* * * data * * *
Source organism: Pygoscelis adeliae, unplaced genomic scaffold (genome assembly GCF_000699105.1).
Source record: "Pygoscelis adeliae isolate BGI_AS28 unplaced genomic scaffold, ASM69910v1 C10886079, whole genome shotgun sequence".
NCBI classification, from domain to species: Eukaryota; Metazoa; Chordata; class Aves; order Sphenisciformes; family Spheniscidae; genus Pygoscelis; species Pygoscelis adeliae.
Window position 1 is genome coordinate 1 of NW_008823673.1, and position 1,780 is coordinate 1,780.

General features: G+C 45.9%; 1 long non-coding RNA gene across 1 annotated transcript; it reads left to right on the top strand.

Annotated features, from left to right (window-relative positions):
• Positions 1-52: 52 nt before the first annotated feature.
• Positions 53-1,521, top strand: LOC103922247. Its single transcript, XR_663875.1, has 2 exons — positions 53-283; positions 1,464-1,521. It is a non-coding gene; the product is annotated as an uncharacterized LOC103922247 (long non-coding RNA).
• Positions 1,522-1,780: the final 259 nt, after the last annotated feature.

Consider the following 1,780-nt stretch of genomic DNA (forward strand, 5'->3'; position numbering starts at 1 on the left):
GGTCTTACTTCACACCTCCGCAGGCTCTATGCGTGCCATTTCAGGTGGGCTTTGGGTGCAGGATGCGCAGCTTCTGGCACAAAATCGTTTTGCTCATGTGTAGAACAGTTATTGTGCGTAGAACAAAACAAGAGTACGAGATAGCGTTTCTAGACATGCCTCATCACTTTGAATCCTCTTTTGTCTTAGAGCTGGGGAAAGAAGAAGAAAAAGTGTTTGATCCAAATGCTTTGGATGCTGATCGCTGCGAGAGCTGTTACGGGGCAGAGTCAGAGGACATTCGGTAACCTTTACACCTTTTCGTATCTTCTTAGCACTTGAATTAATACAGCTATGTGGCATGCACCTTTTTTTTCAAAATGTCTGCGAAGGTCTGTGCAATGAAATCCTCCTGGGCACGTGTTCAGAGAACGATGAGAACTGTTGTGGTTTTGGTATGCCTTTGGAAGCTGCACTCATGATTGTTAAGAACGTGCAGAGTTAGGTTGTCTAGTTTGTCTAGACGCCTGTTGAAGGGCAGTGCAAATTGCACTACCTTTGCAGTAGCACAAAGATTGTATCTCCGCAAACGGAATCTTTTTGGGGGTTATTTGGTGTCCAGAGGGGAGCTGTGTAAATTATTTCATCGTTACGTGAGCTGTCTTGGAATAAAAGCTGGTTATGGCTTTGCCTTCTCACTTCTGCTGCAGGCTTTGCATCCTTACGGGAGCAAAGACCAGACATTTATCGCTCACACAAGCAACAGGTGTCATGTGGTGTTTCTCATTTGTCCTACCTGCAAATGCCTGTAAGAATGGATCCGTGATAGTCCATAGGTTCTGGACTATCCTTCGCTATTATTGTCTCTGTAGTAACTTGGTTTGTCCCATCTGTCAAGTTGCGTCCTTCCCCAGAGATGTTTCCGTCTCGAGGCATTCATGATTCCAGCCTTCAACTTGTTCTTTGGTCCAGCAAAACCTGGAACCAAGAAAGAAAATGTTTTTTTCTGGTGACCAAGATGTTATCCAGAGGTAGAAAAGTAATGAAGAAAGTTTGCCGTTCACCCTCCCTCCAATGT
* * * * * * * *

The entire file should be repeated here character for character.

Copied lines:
Source organism: Pygoscelis adeliae, unplaced genomic scaffold (genome assembly GCF_000699105.1).
Source record: "Pygoscelis adeliae isolate BGI_AS28 unplaced genomic scaffold, ASM69910v1 C10886079, whole genome shotgun sequence".
NCBI classification, from domain to species: Eukaryota; Metazoa; Chordata; class Aves; order Sphenisciformes; family Spheniscidae; genus Pygoscelis; species Pygoscelis adeliae.
Window position 1 is genome coordinate 1 of NW_008823673.1, and position 1,780 is coordinate 1,780.

General features: G+C 45.9%; 1 long non-coding RNA gene across 1 annotated transcript; it reads left to right on the top strand.

Annotated features, from left to right (window-relative positions):
• Positions 1-52: 52 nt before the first annotated feature.
• Positions 53-1,521, top strand: LOC103922247. Its single transcript, XR_663875.1, has 2 exons — positions 53-283; positions 1,464-1,521. It is a non-coding gene; the product is annotated as an uncharacterized LOC103922247 (long non-coding RNA).
• Positions 1,522-1,780: the final 259 nt, after the last annotated feature.

Consider the following 1,780-nt stretch of genomic DNA (forward strand, 5'->3'; position numbering starts at 1 on the left):
GGTCTTACTTCACACCTCCGCAGGCTCTATGCGTGCCATTTCAGGTGGGCTTTGGGTGCAGGATGCGCAGCTTCTGGCACAAAATCGTTTTGCTCATGTGTAGAACAGTTATTGTGCGTAGAACAAAACAAGAGTACGAGATAGCGTTTCTAGACATGCCTCATCACTTTGAATCCTCTTTTGTCTTAGAGCTGGGGAAAGAAGAAGAAAAAGTGTTTGATCCAAATGCTTTGGATGCTGATCGCTGCGAGAGCTGTTACGGGGCAGAGTCAGAGGACATTCGGTAACCTTTACACCTTTTCGTATCTTCTTAGCACTTGAATTAATACAGCTATGTGGCATGCACCTTTTTTTTCAAAATGTCTGCGAAGGTCTGTGCAATGAAATCCTCCTGGGCACGTGTTCAGAGAACGATGAGAACTGTTGTGGTTTTGGTATGCCTTTGGAAGCTGCACTCATGATTGTTAAGAACGTGCAGAGTTAGGTTGTCTAGTTTGTCTAGACGCCTGTTGAAGGGCAGTGCAAATTGCACTACCTTTGCAGTAGCACAAAGATTGTATCTCCGCAAACGGAATCTTTTTGGGGGTTATTTGGTGTCCAGAGGGGAGCTGTGTAAATTATTTCATCGTTACGTGAGCTGTCTTGGAATAAAAGCTGGTTATGGCTTTGCCTTCTCACTTCTGCTGCAGGCTTTGCATCCTTACGGGAGCAAAGACCAGACATTTATCGCTCACACAAGCAACAGGTGTCATGTGGTGTTTCTCATTTGTCCTACCTGCAAATGCCTGTAAGAATGGATCCGTGATAGTCCATAGGTTCTGGACTATCCTTCGCTATTATTGTCTCTGTAGTAACTTGGTTTGTCCCATCTGTCAAGTTGCGTCCTTCCCCAGAGATGTTTCCGTCTCGAGGCATTCATGATTCCAGCCTTCAACTTGTTCTTTGGTCCAGCAAAACCTGGAACCAAGAAAGAAAATGTTTTTTTCTGGTGACCAAGATGTTATCCAGAGGTAGAAAAGTAATGAAGAAAGTTTGCCGTTCACCCTCCCTCCAATGT